Your Child’s Weight: When It’s Time to Intervene


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At what point should I worry about my child’s weight?

First, talk to your family doctor about your child’s weight. It can be hard to tell whether you child actually has a weight problem. Your doctor can help.

Second, observe your child’s behavior and eating patterns. Being overweight or obese can be very stressful for children. The social effects, such as low self-esteem and isolation, may be more obvious than the physical health risks, such as increased risk for heart disease and diabetes later in life. But both can be very damaging to a child’s overall well-being.

Could my child’s weight problem be caused by other physical factors, such as genetics, diseases or hormone imbalances, or by a medicine he or she is taking?

Genetics can play a role in overweight and obesity. Children who have a family history of weight problems are at greater risk of having weight problems. Often, genetics work in combination with environmental and behavioral factors. That means that healthy eating and exercise habits are just as important as family history.

Generally, diseases and hormone imbalances can cause a wide variety of symptoms in addition to weight gain. Be sure to tell your family doctor if you have noticed any other unusual changes in your child, such as fatigue, constipation or dry skin. This information will help your doctor better evaluate your child’s weight gain.

The doctor will want to know about any medicine your child is taking, including vitamins and herbal supplements. If your child’s weight gain occurred after he or she began taking a medicine, share that information with your doctor. Some medicines can contribute to weight gain.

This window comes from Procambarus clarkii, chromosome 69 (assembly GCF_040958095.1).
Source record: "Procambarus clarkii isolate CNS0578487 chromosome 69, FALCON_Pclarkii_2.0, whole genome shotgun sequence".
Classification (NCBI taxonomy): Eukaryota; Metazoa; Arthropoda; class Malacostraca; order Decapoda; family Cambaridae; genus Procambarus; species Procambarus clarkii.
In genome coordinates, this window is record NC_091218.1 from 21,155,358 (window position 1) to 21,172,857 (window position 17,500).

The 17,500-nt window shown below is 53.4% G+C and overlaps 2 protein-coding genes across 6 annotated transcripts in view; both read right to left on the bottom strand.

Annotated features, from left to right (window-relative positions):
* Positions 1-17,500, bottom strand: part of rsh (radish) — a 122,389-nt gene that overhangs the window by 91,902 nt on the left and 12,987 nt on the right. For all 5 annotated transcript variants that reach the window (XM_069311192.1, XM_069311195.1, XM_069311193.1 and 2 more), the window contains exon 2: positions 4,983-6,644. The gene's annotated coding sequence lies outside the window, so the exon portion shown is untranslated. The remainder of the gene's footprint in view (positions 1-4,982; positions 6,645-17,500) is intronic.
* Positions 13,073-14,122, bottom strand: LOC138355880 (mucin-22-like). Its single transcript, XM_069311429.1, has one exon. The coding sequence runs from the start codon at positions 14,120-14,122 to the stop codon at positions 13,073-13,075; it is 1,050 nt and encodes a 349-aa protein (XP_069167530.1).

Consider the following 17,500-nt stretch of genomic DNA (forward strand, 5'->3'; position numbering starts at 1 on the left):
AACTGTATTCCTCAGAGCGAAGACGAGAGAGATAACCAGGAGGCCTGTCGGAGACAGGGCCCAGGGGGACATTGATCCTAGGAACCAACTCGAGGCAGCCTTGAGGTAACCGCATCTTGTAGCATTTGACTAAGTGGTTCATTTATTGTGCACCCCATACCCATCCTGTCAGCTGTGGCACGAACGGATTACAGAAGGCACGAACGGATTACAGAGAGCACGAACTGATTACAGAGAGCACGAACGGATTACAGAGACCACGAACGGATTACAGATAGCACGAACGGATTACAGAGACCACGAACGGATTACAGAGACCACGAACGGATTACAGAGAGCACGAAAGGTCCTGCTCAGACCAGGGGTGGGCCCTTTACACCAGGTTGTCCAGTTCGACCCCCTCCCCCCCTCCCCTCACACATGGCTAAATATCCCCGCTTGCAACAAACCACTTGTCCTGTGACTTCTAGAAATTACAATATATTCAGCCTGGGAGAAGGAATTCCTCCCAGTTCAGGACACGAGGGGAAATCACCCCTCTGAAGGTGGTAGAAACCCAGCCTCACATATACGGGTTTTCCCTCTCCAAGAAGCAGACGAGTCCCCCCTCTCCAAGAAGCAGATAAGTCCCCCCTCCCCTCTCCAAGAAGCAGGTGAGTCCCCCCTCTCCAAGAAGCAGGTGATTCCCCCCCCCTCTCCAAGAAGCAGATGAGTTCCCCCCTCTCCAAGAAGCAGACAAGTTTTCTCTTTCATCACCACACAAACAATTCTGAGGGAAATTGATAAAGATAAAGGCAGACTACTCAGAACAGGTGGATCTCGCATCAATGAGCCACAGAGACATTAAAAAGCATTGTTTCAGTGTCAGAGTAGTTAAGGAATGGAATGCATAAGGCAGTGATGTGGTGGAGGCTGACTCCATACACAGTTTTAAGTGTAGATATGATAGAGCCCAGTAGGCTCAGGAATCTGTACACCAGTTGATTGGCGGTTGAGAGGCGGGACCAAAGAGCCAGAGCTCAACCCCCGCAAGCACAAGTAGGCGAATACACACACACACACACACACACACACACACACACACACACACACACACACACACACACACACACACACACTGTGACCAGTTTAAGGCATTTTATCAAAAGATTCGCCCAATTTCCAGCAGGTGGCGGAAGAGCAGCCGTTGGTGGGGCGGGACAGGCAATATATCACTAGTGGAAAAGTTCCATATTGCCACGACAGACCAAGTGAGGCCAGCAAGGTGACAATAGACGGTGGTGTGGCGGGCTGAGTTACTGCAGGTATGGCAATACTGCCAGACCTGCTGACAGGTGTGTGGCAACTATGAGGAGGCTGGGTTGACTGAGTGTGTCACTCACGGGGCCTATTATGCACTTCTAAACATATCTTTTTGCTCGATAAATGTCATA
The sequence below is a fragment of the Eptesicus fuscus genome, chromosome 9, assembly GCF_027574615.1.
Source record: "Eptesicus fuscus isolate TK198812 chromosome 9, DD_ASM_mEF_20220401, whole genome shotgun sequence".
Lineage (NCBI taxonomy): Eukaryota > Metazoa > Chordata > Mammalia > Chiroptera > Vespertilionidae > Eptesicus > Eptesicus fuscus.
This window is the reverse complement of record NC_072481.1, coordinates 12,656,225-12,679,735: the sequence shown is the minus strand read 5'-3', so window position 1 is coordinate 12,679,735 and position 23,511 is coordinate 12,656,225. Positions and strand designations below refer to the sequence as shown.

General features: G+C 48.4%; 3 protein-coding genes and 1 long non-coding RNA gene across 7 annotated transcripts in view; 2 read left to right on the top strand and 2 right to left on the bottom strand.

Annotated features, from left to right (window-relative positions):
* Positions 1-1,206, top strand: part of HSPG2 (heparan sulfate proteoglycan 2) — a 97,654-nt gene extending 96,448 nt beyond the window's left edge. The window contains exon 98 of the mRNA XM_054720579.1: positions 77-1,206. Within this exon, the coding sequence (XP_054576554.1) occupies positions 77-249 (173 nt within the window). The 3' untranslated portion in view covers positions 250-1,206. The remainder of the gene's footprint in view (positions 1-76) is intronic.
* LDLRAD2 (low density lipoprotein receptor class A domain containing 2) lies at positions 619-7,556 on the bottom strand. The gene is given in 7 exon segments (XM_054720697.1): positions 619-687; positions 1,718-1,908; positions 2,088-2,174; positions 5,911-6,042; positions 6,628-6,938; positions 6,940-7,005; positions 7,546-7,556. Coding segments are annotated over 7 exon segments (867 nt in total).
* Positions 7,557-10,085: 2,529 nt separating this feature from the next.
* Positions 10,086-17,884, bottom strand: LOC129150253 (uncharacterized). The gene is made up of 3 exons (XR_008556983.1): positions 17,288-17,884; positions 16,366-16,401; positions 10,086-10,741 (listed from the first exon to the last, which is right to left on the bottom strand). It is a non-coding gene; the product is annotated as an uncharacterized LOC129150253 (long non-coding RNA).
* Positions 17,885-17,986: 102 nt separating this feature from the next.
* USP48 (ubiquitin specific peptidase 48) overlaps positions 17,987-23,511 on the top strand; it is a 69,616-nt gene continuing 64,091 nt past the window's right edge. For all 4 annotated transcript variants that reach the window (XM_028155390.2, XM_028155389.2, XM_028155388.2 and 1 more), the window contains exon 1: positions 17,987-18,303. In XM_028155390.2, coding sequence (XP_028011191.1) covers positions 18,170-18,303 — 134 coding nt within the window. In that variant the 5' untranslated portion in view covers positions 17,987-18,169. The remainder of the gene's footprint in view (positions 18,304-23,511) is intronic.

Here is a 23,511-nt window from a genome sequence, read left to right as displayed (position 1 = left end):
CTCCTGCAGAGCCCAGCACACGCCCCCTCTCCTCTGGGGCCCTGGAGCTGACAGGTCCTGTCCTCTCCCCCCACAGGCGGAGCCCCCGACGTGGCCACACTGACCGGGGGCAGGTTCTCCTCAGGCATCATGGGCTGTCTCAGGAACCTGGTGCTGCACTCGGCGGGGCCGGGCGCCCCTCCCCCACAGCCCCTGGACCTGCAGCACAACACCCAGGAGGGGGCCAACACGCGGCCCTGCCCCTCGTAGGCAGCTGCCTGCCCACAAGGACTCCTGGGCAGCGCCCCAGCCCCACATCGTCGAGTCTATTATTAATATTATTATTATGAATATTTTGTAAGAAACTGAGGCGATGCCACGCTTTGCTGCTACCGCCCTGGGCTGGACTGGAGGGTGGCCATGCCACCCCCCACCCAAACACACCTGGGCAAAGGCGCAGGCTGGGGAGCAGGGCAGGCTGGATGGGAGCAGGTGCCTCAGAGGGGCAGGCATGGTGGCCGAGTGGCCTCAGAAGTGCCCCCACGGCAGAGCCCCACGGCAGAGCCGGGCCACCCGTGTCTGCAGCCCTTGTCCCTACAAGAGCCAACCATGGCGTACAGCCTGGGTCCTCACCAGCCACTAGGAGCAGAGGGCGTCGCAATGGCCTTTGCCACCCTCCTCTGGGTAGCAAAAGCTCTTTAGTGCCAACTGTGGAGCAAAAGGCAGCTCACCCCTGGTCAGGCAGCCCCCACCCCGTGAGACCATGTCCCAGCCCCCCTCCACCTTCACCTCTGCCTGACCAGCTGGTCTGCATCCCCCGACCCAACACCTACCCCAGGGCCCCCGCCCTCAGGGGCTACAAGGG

When should I consider a weight-loss program for my child?

If you become concerned about your child’s weight – either because you notice that he or she seems to be gaining weight, is showing signs of feeling badly about his or her weight, or has signs of emotional eating or other problems – talk to your family doctor. Do not put your child on a weight-loss diet without talking to your doctor first. Children need a certain amounts of calories and nutrients to grow, learn and develop.

What can I do to help my child with weight issues?

Healthy habits, such as proper nutrition and physical activity, can help prevent or correct weight problems and protect against the health and social problems that come with being overweight or obese.

Here are a few ideas:

  • Keep healthy snacks readily available, such as fruits like apples and bananas, and raw veggies like carrots and celery. Keep unhealthy foods out of the house.
  • Include plenty of low-fat proteins, vegetables and whole grains in the meals you make.
  • Avoid fast-food dining.
  • Choose the healthiest options available when at fast-food or sit-down restaurants.
  • Limit time in front of the TV, computer or game station to no more than 2 hours each day.
  • Encourage your child to be active. Aim for at least 1 hour of active play every day.
  • Encourage your child to get involved in physical activities that appeal to him or her. Some kids will enjoy team or group activities while others will enjoy activities that can be done alone.
  • Include physical activity in your family’s daily life. Plan active family outings.
  • Be a good role model. Live what you teach by eating smart and exercising.

For the best outcome, any nutrition and activity program should involve the entire family, not just the child who is overweight or obese. Try not to think of the changes you’re making as a temporary “diet” or “program.” Instead, think of it as a permanent plan to improve the health of your whole family.

 

This content was developed with general underwriting support from The Coca-Cola Company.

Bibliography

See a list of resources used in the development of this information.

Written by familydoctor.org editorial staff

Created: 01/11

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